Ms. Deborah Haswell: Until we meet as a complete council, I would have to say that the role of the council is to regulate the naturopathic profession in Ontario. Having said that, the concerns of the profession are represented by eight naturopathic doctors on the council, and I would defer strongly to them to voice the concerns of the profession at that table.
Mr. Randy Pettapiece: Okay. They would also like their role expanded.
Ms. Deborah Haswell: I understand that, and I’ve read some broad articles—magazine articles and whatnot. Certainly, looking to other provinces, the variety of regulatory frameworks in other provinces is quite interesting. British Columbia has a much broader scope of practice for naturopathic doctors than Ontario currently does. Saskatchewan has an even more rigid or narrow scope of practice regulated for naturopathic doctors. So, as a new and emerging council, I think that that discussion and discussions like that will happen at that table.
Again, as a member of the public, I don’t put myself forward, by any means, as an expert on naturopathic medicine. I put myself forward as someone who is interested in protecting the public interest, maintaining transparency in decision-making and understanding how that regulatory framework will affect health care choices for Ontarians.
Mr. Randy Pettapiece: So you must have read these things—you keep leading up to my next question all the time, so that’s very good.
There are certain challenges that are going to face the college in the future.
Ms. Deborah Haswell: Absolutely.
Mr. Randy Pettapiece: Just as you’ve explained, we have differences, province to province. Do you see a reason? Do you have a theory as to why that is? Is it a matter of trust? Is it a matter of the medical profession not allowing this profession to expand? Do you have any opinions on that?
Ms. Deborah Haswell: You know, when it’s a new and emerging profession, I would look back to the chiropractic profession. Over the last 75 years, the chiropractic profession has gone through a huge shift in public recognition, professional recognition and professional acceptance. I think that naturopathic medicine is probably at the point that chiropractic was 50 or 75 years ago. So I think it’s just a cultural time in society’s era. Most of us—I’m sure most of the people around this table have a little bit of a smorgasbord of health care professionals who keep us all healthy and running and moving forward.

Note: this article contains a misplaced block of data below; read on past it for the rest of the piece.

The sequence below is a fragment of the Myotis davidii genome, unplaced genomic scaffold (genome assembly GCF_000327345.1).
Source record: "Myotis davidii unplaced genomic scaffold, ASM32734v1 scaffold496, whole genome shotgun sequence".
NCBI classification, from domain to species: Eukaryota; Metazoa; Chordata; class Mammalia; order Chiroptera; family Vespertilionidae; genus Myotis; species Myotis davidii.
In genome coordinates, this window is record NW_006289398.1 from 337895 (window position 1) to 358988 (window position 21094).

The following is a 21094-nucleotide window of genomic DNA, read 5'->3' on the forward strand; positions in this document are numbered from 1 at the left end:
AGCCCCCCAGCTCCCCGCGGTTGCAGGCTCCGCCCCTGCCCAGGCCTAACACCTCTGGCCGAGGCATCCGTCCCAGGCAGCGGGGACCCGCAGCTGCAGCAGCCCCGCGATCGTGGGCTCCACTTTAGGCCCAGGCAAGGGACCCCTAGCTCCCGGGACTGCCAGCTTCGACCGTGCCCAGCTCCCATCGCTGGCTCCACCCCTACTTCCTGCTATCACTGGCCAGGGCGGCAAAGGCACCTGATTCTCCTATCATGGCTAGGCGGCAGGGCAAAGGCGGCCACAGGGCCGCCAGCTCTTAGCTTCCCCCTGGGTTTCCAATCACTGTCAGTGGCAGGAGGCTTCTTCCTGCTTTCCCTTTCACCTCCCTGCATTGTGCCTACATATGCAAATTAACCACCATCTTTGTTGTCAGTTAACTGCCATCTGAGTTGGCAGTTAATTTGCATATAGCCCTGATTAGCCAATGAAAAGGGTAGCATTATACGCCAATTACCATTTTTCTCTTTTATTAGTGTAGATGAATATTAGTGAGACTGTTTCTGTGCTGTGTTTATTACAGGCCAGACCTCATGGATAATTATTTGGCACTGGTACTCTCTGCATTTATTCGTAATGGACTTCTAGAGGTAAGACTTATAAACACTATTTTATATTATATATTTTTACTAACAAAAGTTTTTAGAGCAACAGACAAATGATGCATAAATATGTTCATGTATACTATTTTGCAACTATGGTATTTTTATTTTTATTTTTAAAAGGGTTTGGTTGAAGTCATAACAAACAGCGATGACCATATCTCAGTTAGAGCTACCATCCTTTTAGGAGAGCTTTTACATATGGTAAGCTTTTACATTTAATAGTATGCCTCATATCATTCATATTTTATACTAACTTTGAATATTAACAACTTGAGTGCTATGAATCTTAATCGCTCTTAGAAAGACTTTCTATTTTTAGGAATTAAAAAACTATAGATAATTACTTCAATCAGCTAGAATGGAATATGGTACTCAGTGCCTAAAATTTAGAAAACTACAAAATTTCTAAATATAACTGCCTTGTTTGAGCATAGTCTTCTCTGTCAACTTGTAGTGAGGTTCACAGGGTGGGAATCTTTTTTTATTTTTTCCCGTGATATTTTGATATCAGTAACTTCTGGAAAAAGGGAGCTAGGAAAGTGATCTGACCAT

I think that it’s new, so I don’t think that it is a matter of my opinion. I think that being part of those discussions and moving forward to be accountable to Ontario citizens is the key to serving the council properly.
Mr. Randy Pettapiece: Thank you.
The Chair (Mr. John Fraser): Ms. Haswell, thank you very much for being here this morning.
This concludes the time for your interview. I want to thank you again very much for being here. We’re going to consider the concurrences at the end of the meeting, and you’re welcome to stay.
Ms. Deborah Haswell: Thank you very much.
The Chair (Mr. John Fraser): We will now consider the concurrence for Deborah Haswell, nominated as member of the College of Naturopaths of Ontario. Mr. Rinaldi?
Mr. Lou Rinaldi: Chair, I move concurrence in the intended appointment of Deborah Haswell, nominated as member, Council of the College of Naturopaths of Ontario.
The Chair (Mr. John Fraser): Any discussion? All those in favour? Opposed? The motion’s carried.
Congratulations, Ms. Haswell. Thank you very much.
The meeting is adjourned.
The committee adjourned at 0921.
Tuesday 8 March 2016
Subcommittee report A-353
Intended appointments A-353
Ms. Deborah Haswell A-353
STANDING COMMITTEE ON GOVERNMENT AGENCIES
Chair / Président
Mr. John Fraser (Ottawa South L)
Vice-Chair / Vice-Présidente
Mrs. Cristina Martins (Davenport L)
Mr. Robert Bailey (Sarnia–Lambton PC)
Mr. Vic Dhillon (Brampton West / Brampton-Ouest L)
Mr. John Fraser (Ottawa South L)
Mr. Wayne Gates (Niagara Falls ND)
Mrs. Marie-France Lalonde (Ottawa–Orléans L)
Ms. Harinder Malhi (Brampton–Springdale L)
Mrs. Cristina Martins (Davenport L)
Mr. Randy Pettapiece (Perth–Wellington PC)
Mr. Lou Rinaldi (Northumberland–Quinte West L)
Substitutions / Membres remplaçants
Mr. Bob Delaney (Mississauga–Streetsville L)
Clerk / Greffière
Ms. Sylwia Przezdziecki
Staff / Personnel
Ms. Heather Webb, research officer,